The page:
Spoon sweets are traditionally offered to guests as a symbol of 'sweet' hospitality, along with a tall glass of very chilled water and a small frothy Greek coffee. Spoon sweets can be made from a magnificent variety of fruits and vegetables - from figs and sour cherries to pistachios, walnuts and baby eggplants. They are called spoon sweets because the usual serving size is a well-filled teaspoon set on a delicate glass plate.
Quince spoon sweets are one of my favourite varieties of spoon sweets - and they are uniquely flavoured with fresh herbs (unlike most other spoon sweets - which might use the odd spice such as cinnamon) and the recipes for making this sweet often have a regional twist. On Naxos, for example, quince spoon sweet is flavored with basil. Whereas recipes from the Ionian Islands, particularly Zakynthos, call for scented rose or lemon geranium leaves called arbaroriza. In Athens, apple geranium is the preferred flavouring. I have a large (overgrown and threatening to take over the whole garden) rose geranium, so there was plenty to hand for this recipe. If you don't have an out of control rose geranium, alternatively you could use vanilla. You only need to use around 3 geranium leaves in recipe below.
Glyko Kythoni (γλυκό κυδώνι)
This recipes call for two part quinces (weight) to 1 part sugar. You can adjust the quantities - depending on how many quinces you have. As mentioned above, I used around 3 medium rose geranium leaves for each kilo of quince.
To prepare quinces: quinces will turn brown quickly once peeled, so work quickly and cut into small pieces - segment by segment. Cut a thin slice of quince from top to bottom of the fruit. Remove peel and core. Cut the slice in half lengthwise and then into thin chunks, and put in some water with lemon. Continue with remaining quinces. When you are finished, drain the quinces and rinse under running water. Alternatively, you can peel and core and then grate the quince.
To make the spoon sweet: Transfer quince to a large pot and add enough water to reach the top of the fruit. Add sugar, cover, and bring to a boil over high heat. At this stage, you might need to skim any foam that appears on the surface. When full boil is reached, lower heat to medium-high, remove lid and add the rose, lemon or apple geranium or vanilla. Cook until the syrup coats a spoon - about 1 hour. Allow to cool for 30 minutes. Spoon into sterilised jars with airtight seals and allow to cool completely before sealing. The spoons sweets will keep for up to 1 year and once opened should be kept in the fridge.
To serve: as a spoon sweet - place one well filled teaspoon on a plate and serve along side a chilled glass of water and a Greek coffee. Less traditionally, a small dollop is perfect on a bowl of thick, strained Greek yogurt.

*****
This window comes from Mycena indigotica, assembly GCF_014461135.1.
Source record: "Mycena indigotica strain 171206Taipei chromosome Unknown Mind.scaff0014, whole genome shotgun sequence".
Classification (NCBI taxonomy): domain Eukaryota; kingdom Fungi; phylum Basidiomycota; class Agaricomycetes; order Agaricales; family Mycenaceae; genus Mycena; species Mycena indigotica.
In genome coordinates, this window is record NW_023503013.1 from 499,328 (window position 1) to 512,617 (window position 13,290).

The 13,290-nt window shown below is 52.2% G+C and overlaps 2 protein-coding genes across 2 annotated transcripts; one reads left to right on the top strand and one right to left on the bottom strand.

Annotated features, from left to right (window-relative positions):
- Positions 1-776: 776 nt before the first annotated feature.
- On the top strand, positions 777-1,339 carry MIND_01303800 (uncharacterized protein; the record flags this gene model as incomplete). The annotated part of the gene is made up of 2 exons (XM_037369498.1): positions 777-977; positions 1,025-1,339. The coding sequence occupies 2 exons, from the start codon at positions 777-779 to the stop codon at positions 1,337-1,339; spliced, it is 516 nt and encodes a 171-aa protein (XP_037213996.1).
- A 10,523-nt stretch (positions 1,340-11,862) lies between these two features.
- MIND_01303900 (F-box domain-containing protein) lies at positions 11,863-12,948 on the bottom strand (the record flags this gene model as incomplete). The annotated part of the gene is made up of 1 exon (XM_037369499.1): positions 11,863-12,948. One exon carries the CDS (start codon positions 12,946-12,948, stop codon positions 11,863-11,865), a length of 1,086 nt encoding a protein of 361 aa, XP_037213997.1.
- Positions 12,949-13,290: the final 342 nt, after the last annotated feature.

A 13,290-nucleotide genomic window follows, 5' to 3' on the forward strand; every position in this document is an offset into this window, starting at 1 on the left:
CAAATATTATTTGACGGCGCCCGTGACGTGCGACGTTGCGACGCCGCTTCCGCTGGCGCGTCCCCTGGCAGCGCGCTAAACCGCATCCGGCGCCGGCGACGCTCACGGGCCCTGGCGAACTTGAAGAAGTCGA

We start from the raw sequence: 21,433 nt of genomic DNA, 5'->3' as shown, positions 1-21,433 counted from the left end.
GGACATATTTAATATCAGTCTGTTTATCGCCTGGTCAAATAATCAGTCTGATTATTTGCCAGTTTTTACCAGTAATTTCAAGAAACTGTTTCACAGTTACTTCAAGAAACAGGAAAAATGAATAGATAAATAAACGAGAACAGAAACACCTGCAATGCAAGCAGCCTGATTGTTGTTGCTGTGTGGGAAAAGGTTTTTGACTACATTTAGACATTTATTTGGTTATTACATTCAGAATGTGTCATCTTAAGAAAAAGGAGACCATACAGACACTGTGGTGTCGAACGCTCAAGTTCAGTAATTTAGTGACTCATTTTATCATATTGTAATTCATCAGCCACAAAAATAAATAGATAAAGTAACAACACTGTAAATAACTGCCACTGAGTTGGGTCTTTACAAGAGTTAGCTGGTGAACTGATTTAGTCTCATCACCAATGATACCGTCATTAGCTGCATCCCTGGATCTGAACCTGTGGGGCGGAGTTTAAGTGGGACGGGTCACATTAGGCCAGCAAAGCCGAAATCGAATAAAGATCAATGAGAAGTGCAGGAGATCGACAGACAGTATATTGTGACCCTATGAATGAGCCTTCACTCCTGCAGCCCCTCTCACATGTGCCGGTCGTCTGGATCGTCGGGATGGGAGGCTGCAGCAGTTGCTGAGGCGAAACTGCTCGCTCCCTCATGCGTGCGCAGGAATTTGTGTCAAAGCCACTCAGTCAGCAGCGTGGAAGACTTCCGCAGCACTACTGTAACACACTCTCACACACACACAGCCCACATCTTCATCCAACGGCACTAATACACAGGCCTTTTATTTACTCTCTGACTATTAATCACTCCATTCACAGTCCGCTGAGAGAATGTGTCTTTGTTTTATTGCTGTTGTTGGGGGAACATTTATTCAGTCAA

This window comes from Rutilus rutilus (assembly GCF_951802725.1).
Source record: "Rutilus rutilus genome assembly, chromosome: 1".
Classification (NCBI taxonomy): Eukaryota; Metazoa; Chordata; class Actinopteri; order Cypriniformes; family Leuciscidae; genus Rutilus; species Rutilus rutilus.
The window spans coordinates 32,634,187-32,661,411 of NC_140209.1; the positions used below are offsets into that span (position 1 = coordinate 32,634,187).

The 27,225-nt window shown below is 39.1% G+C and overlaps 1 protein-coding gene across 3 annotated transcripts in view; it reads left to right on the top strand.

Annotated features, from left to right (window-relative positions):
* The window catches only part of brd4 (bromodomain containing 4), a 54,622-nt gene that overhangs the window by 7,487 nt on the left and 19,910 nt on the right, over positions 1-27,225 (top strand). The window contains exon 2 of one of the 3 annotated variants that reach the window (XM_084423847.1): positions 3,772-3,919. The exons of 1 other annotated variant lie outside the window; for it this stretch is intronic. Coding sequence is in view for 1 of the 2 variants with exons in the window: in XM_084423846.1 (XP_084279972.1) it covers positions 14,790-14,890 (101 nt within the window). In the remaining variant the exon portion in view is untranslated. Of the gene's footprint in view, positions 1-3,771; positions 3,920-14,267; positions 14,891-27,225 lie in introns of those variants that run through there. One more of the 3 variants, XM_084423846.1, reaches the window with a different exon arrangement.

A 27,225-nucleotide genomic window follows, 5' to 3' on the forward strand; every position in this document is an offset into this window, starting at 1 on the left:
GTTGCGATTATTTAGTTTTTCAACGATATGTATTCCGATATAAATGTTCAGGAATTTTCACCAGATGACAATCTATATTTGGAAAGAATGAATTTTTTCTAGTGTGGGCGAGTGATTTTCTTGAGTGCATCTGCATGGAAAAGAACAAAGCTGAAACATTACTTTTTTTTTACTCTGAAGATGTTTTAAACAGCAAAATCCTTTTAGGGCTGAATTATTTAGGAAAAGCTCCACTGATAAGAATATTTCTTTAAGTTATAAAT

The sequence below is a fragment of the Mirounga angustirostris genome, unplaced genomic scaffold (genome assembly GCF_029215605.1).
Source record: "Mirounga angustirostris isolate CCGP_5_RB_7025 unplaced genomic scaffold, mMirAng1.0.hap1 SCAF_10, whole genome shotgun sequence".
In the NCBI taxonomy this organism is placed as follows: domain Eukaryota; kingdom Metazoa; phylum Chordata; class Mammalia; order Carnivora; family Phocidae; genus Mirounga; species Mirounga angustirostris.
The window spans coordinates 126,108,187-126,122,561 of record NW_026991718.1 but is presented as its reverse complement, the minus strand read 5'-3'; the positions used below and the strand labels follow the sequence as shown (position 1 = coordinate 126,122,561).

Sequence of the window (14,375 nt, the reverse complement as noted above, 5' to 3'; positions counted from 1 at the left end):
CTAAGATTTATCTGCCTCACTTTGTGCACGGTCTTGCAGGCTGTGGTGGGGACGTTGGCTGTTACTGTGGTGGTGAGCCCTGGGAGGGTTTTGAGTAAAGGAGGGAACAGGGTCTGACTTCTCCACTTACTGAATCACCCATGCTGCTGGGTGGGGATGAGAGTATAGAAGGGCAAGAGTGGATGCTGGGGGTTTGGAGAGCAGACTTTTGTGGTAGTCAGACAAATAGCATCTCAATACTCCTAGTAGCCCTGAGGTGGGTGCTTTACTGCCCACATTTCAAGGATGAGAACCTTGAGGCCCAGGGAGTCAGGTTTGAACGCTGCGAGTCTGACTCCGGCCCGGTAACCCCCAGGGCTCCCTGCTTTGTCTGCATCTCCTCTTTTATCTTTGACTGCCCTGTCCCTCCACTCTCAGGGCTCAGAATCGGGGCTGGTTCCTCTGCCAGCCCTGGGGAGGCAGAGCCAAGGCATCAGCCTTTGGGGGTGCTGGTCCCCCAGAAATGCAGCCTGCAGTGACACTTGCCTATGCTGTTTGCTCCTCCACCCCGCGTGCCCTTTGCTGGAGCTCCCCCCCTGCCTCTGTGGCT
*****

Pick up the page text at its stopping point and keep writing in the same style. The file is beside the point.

Last but not least, in my kitchen this month...
I have a kilo of Jerusalem artichokes and the same of crab apples, fresh from the Hobart Farm Gate Market. The artichokes were roasted in the oven, with plenty of aromatics, to be served alongside roast pork for a sunday lunch. The crab apples were made into a light jelly along with some hot, sweet Aleppo pepper - the perfect condiment for the roast pork and artichokes.
Roast Jerusalem artichokes
500g Jerusalem artichokes
1/2 cup white wine
dried organic thyme leaves
1 teaspoon of Aleppo pepper
1. Scrub the artichokes and slice each one in half lengthwise.
2. Add olive oil to cover the bottom of a baking dish then add the artichokes, cut side into the olive oil. Pour over the white wine, sprinkle over thyme and Aleppo pepper and tuck under a few bay leaves. Dot with a little butter and roast at at 180°C for around an hour.
Crab apple and Aleppo pepper jelly
This recipes call for four parts crab apples (weight) to 1 part sugar. Add Aleppo pepper to taste - I used 1 tablespoon for each kilo of crab apples.
1. Remove both stem and blossom ends from crab apples. Do not peel or core. In large preserving pan, bring crab apples and enough water just to cover to the boil. Reduce heat, cover and simmer, stirring occasionally, for about 10 minutes or until the crab apples are softened. Using a fork or masher, crush crab apples and then cook for 5 minutes longer.
2. Wet and wring out a piece of muslin and line a colander or strainer. Suspend this over large measuring bowl. Fill the muslin with crab apples and (without squeezing bag) let the juice run through for a minimum of 2 hours or overnight.
3. In preserving pan, bring juice with sugar to full rolling boil over medium-high heat, stirring constantly; boil for 15 minutes. Skim off foam. Add the Aleppo pepper and boil for a further 10 minutes or until it has reached setting point. Funnel into sterilised jars with airtight seals and boil in boiling water 'canner' for 10 minutes.
I'd love to know what is in your kitchen this month – be it the start of Winter or Summer! Again, a big thanks to Celia, at Fig Jam and Lime Cordial, our lovely host of this fantastic monthly series.